Angel is no more accident prone than anyone else, it’s just that her accidents are typically more comical. This leads to embarrassing trips to the Urgent Care Center and having to explain about the coconut, the curling iron, and now, the paper cut to the eye. So she was not feeling up to trying a new place, so we agreed on a family favorite, Bandana’s.
The Place:
Like everywhere else in the region, stuck between high, dirty and slowly dissolving parking-lot snow banks. The lot was only half full. The country music blared from that same, awful outdoor bullhorn-ish speaker. The music is about the only thing about this place I would change. Some people actually like country music, so I hear, so I suppose it’s appreciated by someone.
The staff’s uniform is jeans and black logoed tee shirts, all the workers in the front are young and female. We were taken to a booth in the back and introduced to our waitress. She was tall, surprisingly tall. She was also slender, surprisingly slender. I would guess she was nearly six feet, and perhaps eighty pounds dripping wet. She was very nice and professional though, I’m certainly not one to speak ill of the freakishly tall and slender. I imagine being that way, like being any other way, has its advantages and disadvantages. She handed us menus, took our drink requests, turned sideways and disappeared.(just kidding)
The booth was in a corner, and seemed to be designed for a taller person. In order to hover over my unremarkable tea, I had to scoot up to the edge of the big seat. It felt kind of like something designed for Peewee’s Playhouse.
The table had the requisite iron pipe and lumber paper towel holder. Next to that was a six-holed beer carton which held the six house sauces, cute.
The Food:
I thought I wanted a sandwich. I’d eaten a decent lunch as I was bulking up for a day of manual labor, so I didn’t need a lot of food. So a sandwich would be about right. Then I remembered the Texas Toast. If you order a sandwich, you don’t get the two chunks of the absolute best Texas toast in the hemisphere. So I changed my mind. They have several combinations of dinners, you just choose your two or three meat choices, add a couple of sides, and you’ve got a meal. I selected pulled pork and turkey with fries and coleslaw.Angel asked for the ribs and turkey with green beans and potato salad. Adam went for Turkey, beef, fries and corn.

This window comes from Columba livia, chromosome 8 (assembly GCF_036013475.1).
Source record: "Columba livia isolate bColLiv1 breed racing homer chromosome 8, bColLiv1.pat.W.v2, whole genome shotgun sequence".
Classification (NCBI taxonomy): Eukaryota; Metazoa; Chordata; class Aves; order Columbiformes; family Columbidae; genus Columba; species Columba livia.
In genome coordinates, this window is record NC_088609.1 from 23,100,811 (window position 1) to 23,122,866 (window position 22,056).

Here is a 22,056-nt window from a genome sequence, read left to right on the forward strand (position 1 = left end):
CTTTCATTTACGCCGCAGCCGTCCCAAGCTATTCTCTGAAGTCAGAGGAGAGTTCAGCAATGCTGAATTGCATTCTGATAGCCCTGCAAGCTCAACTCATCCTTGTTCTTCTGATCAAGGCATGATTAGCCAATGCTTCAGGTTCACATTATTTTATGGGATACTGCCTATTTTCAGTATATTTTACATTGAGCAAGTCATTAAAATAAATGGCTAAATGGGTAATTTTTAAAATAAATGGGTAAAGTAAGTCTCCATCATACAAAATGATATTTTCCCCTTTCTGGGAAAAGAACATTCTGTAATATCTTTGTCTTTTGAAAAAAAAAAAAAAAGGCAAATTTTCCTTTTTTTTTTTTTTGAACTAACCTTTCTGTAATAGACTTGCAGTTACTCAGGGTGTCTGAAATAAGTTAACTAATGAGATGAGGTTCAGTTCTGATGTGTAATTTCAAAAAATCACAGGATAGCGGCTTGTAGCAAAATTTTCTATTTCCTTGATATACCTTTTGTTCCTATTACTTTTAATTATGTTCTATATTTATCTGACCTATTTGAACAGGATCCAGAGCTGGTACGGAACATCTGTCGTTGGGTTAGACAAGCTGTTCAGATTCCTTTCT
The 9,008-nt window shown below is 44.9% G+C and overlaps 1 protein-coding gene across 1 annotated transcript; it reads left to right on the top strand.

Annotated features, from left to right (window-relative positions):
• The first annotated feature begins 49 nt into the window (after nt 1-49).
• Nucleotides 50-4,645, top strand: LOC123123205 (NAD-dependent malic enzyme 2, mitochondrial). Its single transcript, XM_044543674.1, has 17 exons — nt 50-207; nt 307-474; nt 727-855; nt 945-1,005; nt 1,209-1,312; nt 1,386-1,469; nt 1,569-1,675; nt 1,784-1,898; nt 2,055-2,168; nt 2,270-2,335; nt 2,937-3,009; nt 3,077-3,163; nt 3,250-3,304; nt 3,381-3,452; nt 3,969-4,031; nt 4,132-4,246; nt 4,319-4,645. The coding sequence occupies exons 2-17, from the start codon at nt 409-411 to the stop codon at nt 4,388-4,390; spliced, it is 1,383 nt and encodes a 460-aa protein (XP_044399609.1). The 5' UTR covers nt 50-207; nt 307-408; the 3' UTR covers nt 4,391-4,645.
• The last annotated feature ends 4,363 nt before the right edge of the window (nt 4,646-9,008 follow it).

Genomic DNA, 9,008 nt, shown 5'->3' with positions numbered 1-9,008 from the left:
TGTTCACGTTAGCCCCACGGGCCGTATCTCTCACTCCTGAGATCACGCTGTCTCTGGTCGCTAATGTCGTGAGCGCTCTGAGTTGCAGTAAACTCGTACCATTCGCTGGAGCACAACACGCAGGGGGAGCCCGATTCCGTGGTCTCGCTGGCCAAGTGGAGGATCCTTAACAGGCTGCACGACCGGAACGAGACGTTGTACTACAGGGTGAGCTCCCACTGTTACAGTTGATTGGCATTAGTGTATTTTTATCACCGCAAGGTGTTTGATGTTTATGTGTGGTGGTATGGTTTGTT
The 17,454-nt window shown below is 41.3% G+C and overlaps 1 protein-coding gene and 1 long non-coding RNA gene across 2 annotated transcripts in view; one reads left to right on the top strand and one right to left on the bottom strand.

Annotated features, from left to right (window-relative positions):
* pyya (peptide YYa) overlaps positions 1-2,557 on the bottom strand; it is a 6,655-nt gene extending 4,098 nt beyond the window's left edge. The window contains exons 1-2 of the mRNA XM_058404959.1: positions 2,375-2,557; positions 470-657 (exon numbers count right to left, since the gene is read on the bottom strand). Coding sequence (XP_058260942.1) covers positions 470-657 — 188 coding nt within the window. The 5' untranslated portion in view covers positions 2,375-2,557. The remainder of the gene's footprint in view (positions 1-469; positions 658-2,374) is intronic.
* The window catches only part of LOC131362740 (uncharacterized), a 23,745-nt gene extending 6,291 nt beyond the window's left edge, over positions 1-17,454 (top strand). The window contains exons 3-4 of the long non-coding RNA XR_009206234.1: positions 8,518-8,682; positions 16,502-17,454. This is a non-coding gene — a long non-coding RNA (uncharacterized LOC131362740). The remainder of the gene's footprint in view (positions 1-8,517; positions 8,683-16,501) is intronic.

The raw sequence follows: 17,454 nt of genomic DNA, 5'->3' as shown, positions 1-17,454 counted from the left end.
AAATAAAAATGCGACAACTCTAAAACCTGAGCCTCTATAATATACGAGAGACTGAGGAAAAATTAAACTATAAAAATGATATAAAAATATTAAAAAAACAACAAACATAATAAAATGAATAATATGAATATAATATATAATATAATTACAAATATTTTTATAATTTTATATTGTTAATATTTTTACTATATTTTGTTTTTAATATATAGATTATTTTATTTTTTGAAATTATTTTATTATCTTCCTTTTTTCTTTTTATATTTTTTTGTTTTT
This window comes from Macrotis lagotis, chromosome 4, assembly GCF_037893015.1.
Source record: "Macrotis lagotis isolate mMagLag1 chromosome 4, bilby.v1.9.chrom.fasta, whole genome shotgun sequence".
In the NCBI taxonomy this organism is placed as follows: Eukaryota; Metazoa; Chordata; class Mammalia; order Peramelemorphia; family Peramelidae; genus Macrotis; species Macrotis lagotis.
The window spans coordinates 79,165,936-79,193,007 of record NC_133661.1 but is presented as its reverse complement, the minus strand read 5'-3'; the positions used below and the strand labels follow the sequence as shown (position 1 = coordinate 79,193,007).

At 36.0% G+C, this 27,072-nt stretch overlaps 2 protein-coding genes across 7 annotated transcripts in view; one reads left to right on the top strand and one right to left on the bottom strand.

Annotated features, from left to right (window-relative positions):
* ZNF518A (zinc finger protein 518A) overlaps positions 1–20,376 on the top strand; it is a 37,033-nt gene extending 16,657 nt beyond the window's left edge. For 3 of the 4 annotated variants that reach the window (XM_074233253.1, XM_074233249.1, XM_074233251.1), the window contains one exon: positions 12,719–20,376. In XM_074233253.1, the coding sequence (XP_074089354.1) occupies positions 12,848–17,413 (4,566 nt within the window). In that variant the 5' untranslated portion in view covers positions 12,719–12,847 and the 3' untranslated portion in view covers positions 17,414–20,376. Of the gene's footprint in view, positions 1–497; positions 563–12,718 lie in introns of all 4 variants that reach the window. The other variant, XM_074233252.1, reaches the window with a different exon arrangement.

The drinks were delivered, Angel continued to cup her swollen eye, Adam needled her about how she could possibly get a paper cut there. To him, her story simply didn’t seem to hold up. I didn’t question it any further, if what she described was not what actually happened then the real story must be really bizarre and embarrassing.
The food arrived. The first thing I did was try the coleslaw. It had been several weeks since I’d had decent slaw and I was curious as to whether the technology to make a decent batch had somehow been lost to mankind. It was smooth, sweet and creamy with a hint of a bite. Perfect. My faith in mankind had been restored. Next was the toast, two fist-sized chunks, buttery and tanned to a delightful crunch. The fries were good, the meat was awesome. They smoke their own meats, all of them, for several hours. They apply only a dry rub on them during the slow cooking process and the lengthy method really pays off. The meat is tender, smoky, and delicious. Among the six table sauces I chose my favorite, Chicago Sweet. I glopped a lot of it on the turkey, not so much on the pork. I could tell from the start that I’d be taking much of it home for a really, really good Sunday sandwich.
Angel tore through her ribs like Fred Flintstone. She loved the glazing and didn’t mind the work of digging every edible morsel from the bones. Adam’s food disappeared quite quickly. Between the fries and the bread I was filling up fast. I decided that this was okay, I’d eat the stuff that doesn’t travel/reheat so well, and get a box for the meat. There was enough left for a couple of average sized sandwiches. Reheated with some onion and bell pepper Sunday’s sandwiches would be superb.